Welcome To The
Building 261 Tribute Site
This site is dedicated to the
staff of employees (both past and present),
who were assigned duties at the Lufthansa Cargo facility, located in
building #261 at John
F. Kennedy International Airport in New York.
Anyone wishing to contribute
or information can reach us by clicking below:
Brief Early History Of
Lufthansa Cargo In New York
Opened in 1965 by Mr. Peter Hees, the very first Lufthansa Cargo facility in New
York was actually a small Quonset hut with virtually no office space, however it
served it's purpose of allowing Lufthansa Airlines to open it's first NYC
gateway for freight from throughout Germany into the USA. In fact,
according to reliable sources, most of the air freight documentation was done right from the front seat of
Pete's1948 Kaiser auto. Early air cargo was flown in to the USA from Germany in modified C46's.
Eventually Lufthansa Cargo moved out of the Quonset hut, first into building 80,
then over to building 84, and eventually into cargo building 86, at which point
new construction plans for an exclusive facility for Lufthansa Cargo were on the
A booming business back
in the 60's, Lufthansa's freighter operations steadily grew at a phenomenal
pace. With the implementation of the world's first 747F service ready to
commence, it was obvious Lufthansa Cargo needed to gear itself up for bigger
things to come. Eventually building 86 also became too small to handle the enormous
volume of cargo, and was considered inadequate. With the green light flashing
from headquarters in Frankfurt Germany, Mr. Hees along with the assistance of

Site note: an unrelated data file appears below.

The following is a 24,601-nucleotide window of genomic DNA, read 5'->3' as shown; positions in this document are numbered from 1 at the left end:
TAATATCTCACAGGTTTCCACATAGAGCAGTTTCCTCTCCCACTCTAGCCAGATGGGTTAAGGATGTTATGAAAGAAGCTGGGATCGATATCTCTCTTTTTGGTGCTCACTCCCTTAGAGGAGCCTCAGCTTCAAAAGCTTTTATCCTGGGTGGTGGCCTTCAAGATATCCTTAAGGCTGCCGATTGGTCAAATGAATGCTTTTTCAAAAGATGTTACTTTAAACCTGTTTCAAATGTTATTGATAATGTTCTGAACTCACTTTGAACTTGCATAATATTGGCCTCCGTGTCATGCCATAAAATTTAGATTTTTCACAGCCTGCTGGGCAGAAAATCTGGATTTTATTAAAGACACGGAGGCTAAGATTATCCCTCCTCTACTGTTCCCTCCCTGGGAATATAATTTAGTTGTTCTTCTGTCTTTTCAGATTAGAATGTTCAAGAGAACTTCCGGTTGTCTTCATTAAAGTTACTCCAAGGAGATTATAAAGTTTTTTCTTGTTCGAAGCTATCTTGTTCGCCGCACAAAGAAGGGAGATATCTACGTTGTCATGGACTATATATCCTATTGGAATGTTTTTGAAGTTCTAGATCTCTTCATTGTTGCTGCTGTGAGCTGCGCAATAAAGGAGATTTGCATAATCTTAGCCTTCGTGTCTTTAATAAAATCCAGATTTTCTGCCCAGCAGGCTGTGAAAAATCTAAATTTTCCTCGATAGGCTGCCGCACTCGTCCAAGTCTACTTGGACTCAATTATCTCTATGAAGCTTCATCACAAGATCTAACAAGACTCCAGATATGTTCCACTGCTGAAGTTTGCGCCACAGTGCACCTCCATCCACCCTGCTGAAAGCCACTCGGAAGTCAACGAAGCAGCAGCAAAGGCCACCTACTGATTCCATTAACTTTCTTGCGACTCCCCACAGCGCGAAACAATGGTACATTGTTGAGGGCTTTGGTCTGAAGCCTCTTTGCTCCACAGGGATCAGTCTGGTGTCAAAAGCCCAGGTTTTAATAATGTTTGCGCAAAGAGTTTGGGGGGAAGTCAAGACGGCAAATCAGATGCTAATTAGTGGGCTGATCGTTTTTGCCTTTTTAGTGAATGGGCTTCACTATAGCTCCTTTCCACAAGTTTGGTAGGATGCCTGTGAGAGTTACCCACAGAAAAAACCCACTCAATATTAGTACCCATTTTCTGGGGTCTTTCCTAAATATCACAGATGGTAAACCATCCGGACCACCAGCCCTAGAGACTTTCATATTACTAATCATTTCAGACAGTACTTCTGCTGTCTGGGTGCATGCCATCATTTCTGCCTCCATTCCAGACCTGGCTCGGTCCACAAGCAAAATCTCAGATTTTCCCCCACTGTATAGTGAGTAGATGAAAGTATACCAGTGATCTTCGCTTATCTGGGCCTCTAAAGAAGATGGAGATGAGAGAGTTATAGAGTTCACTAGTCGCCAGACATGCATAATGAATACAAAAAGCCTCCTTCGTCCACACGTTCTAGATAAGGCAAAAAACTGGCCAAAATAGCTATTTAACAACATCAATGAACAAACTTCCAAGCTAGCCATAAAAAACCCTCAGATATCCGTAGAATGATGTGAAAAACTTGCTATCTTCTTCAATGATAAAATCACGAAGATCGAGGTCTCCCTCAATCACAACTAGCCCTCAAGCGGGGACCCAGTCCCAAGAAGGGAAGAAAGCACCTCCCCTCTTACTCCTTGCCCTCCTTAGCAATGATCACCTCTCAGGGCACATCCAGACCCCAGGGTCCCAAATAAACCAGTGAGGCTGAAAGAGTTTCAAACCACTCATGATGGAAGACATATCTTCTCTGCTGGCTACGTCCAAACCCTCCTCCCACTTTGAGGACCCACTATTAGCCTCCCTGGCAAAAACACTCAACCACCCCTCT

engineers, submitted building plans for
a new 'state of the art' cargo facility to be constructed at JFK, leading to the
birth of Lufthansa Cargo Building 261.
Building 261 - Early Construction Photo
- Early Construction Photo #2 Date: 28JUN71
view of the main deck of a Lufthansa B747F
The new cargo facility plans called for over 4000 square feet of
floor storage space, along with a computer operated Elevated Transport Vehicle (ETV),
capable of storing over 200 aircraft containers and cargo pallets. Additionally, there was to be a
second computer automated storage "Stacker" system consisting of over 4000 storage
bins, offering additional storage space for smaller packages and
shipments. The Stacker was designed to allow the storage bins to travel around the
entire cargo facility for easy access. But, the truly unique part of this new facility was going to be the
aircraft's internal nose-dock feature, first ever
constructed at JFK, as well as for Lufthansa Cargo AG worldwide.
In late 1970, ground
construction commenced for Lufthansa's new JFK cargo plant. The location of
building 261 was on South Cargo Road,
just west of Federal Express Cargo, and directly across from the Seaboard World Cargo facility,
which was later leased to Korean Air Cargo.
For the next 32 years, Lufthansa
Cargo's large marquee could easily be seen by motorists from either direction of
the NYC Belt Parkway.
In later years, the completion of the new JFK Expressway offered
both travelers and
airport personnel a closer view of the facility. On a
lucky day, everyone enjoyed a quick peek of
Lufthansa's unique Nose-Dock in action.
70's aerial view of the new Lufthansa Cargo warehouse (Building 261)
at John F. Kennedy
Cargo AG: "A Cutting Edge Company
For decades, Lufthansa's Cargo warehouse was considered